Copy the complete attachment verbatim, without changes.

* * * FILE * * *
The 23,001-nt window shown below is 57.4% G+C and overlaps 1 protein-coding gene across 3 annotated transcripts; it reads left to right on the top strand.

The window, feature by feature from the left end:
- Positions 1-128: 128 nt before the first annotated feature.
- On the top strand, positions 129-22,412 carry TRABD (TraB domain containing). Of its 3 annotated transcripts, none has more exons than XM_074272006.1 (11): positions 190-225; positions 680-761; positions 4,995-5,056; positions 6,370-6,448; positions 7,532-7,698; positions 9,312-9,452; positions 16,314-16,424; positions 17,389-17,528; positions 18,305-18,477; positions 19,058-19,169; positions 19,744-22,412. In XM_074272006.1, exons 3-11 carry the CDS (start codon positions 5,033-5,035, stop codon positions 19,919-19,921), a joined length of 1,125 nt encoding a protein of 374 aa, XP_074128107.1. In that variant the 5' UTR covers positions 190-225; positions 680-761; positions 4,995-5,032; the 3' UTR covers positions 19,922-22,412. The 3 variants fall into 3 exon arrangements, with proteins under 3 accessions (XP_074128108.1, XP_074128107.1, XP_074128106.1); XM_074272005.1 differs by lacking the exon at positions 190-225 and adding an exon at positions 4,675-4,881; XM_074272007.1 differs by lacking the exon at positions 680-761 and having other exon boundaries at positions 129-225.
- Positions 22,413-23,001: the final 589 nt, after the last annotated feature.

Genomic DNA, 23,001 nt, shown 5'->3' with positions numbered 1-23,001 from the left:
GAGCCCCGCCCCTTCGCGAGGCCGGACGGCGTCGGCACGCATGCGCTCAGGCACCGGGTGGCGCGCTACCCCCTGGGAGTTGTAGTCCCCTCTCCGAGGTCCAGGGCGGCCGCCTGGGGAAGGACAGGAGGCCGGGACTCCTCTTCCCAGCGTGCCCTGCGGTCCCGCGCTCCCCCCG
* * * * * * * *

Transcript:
The 23,001-nt window shown below is 57.4% G+C and overlaps 1 protein-coding gene across 3 annotated transcripts; it reads left to right on the top strand.

The window, feature by feature from the left end:
- Positions 1-128: 128 nt before the first annotated feature.
- On the top strand, positions 129-22,412 carry TRABD (TraB domain containing). Of its 3 annotated transcripts, none has more exons than XM_074272006.1 (11): positions 190-225; positions 680-761; positions 4,995-5,056; positions 6,370-6,448; positions 7,532-7,698; positions 9,312-9,452; positions 16,314-16,424; positions 17,389-17,528; positions 18,305-18,477; positions 19,058-19,169; positions 19,744-22,412. In XM_074272006.1, exons 3-11 carry the CDS (start codon positions 5,033-5,035, stop codon positions 19,919-19,921), a joined length of 1,125 nt encoding a protein of 374 aa, XP_074128107.1. In that variant the 5' UTR covers positions 190-225; positions 680-761; positions 4,995-5,032; the 3' UTR covers positions 19,922-22,412. The 3 variants fall into 3 exon arrangements, with proteins under 3 accessions (XP_074128108.1, XP_074128107.1, XP_074128106.1); XM_074272005.1 differs by lacking the exon at positions 190-225 and adding an exon at positions 4,675-4,881; XM_074272007.1 differs by lacking the exon at positions 680-761 and having other exon boundaries at positions 129-225.
- Positions 22,413-23,001: the final 589 nt, after the last annotated feature.

Genomic DNA, 23,001 nt, shown 5'->3' with positions numbered 1-23,001 from the left:
GAGCCCCGCCCCTTCGCGAGGCCGGACGGCGTCGGCACGCATGCGCTCAGGCACCGGGTGGCGCGCTACCCCCTGGGAGTTGTAGTCCCCTCTCCGAGGTCCAGGGCGGCCGCCTGGGGAAGGACAGGAGGCCGGGACTCCTCTTCCCAGCGTGCCCTGCGGTCCCGCGCTCCCCCCG